Smart Goals for Writers: How to Make Them (& Stick to Them)

Editor’s note: Goals for writers are as essential  in 2019 as they were in 1919,  so why not set smart goals?

Twice a year, in December and June, I work on my “life plan”: It’s like a business plan, but it encompasses career/finances, health, relationships, and volunteering. Each section includes a brief mission statement, a bullet-point list of goals, a bullet-point list of obstacles to those goals, and a paragraph or two where I brainstorm ways around or through those obstacles.

I don’t check on the life plan regularly during the year — just when I feel inspired. And when I go to it again after six months, I often find that I had internalized and met many of my goals without even trying.

Except the income goals. For years, every six months I’d write out an income goal, brainstorm ways to meet that goal — and do absolutely nothing different in my career to try to earn that extra income.

Eventually I smartened up, and realized two key things about setting goals:

1. Your goals need to be something you can control.

As a freelancer, it’s difficult to control how many clients you gain, how many assignments you get, or much money you make (though you can always shoot for a range; after all, we need to eat). However, you can control how many queries and letters of intro you send out, how much marketing you do, and how many hours you work. Increase these, and you’re likely to increase your income as a side benefit.

Why not try it yourself for 2011? Instead of saying you want to make X amount of money or garner five assignments from national magazines, set goals that you can control — like how much marketing you do. For example, my plan for 2011 is to conduct a direct mail campaign to 900 local businesses for my copywriting (100 down, 800 to go!).

2. Your goals need to inspire you.

Guess what? It turns out I’m just not inspired by income goals. As long as I can support my family and we can do (within reason) what we want, I’m okay. However, I am inspired by the appreciation I get from the writers I help through my e-courses and mentoring. This morning I had a client who told me she had a big grin on her face as I outlined a new idea for her. Now, that I like — I just eat it up!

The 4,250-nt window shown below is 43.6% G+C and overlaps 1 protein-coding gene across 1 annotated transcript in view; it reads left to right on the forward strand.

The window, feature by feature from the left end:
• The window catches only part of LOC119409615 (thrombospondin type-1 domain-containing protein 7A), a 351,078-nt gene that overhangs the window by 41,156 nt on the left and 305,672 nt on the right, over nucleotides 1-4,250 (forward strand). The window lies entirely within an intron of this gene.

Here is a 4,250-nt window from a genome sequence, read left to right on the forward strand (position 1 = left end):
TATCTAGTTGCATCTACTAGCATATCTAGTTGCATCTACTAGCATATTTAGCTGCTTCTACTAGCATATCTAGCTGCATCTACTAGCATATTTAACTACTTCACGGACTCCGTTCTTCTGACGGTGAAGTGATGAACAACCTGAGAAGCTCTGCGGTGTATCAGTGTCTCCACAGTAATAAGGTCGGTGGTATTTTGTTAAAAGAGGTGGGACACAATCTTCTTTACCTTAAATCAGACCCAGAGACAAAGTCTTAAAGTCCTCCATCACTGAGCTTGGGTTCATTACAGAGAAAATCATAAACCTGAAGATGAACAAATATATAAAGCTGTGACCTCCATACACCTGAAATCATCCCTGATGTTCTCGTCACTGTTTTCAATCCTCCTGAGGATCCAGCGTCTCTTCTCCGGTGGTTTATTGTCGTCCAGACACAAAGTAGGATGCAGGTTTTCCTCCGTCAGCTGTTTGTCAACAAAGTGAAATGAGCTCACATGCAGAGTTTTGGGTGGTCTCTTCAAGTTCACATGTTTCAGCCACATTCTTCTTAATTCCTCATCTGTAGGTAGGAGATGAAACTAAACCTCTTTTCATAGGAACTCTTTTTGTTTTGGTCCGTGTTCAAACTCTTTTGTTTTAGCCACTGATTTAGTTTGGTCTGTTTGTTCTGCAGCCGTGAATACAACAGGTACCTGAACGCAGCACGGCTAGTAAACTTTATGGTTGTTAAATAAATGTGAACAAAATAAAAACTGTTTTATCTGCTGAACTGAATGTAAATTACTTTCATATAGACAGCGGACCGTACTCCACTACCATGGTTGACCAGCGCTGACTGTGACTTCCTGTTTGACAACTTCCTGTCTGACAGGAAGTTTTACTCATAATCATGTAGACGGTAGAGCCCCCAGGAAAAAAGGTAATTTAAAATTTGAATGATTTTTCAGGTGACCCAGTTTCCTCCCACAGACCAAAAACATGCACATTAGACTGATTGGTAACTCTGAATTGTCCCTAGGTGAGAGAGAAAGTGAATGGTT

So my goal is to do more teaching and mentoring. (And of course, the more teaching and mentoring I do, the more money I make.) I also enjoy writing for magazine editors who treat me well, so another goal is to seek them out, hang onto them when I find them, and weed out PITA editors. As a byproduct, I make a good income because it takes me less time to do assignments from magazines with a low PITA factor.

These goals keep me a lot happier than working my butt off to reach some magic number I don’t really care about.

So — what do you really care about? Try to set goals that make sense for you, instead of caving under the pressure to set goals that you feel you should want to reach.

Linda Formichelli has written for over 130 magazines since 1997, from Pizza Today to USA Weekend. She  runs the Renegade Writer, one of the Top 10 Blogs for Writers 2010/11. She is the co-author of “The Renegade Writer: A Totally Unconventional Guide to Freelance Writing Success”

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I’m amazed at the wealth of information in the A-List Blogger Club. I’ve been blogging for several years but was not very savvy about it, and I immediately made easy but high-impact changes to my blog based on the advice there. I’m already seeing an uptick in readers, students, and clients!
Linda Formichelli, The Renegade Writer Blog

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About The Author

Linda Formichelli

Linda Formichelli is the author of The Renegade WriterShe has written for more than 130 magazines and is the co-author of The Renegade Writer: A Totally Unconventional Guide to Freelance Writing Success. She is also the author ofHow to Do It All: The Revolutionary Plan to Create a Full, Meaningful Life - While Only Occasionally Wanting to Poke Your Eyes Out With a Sharpie.

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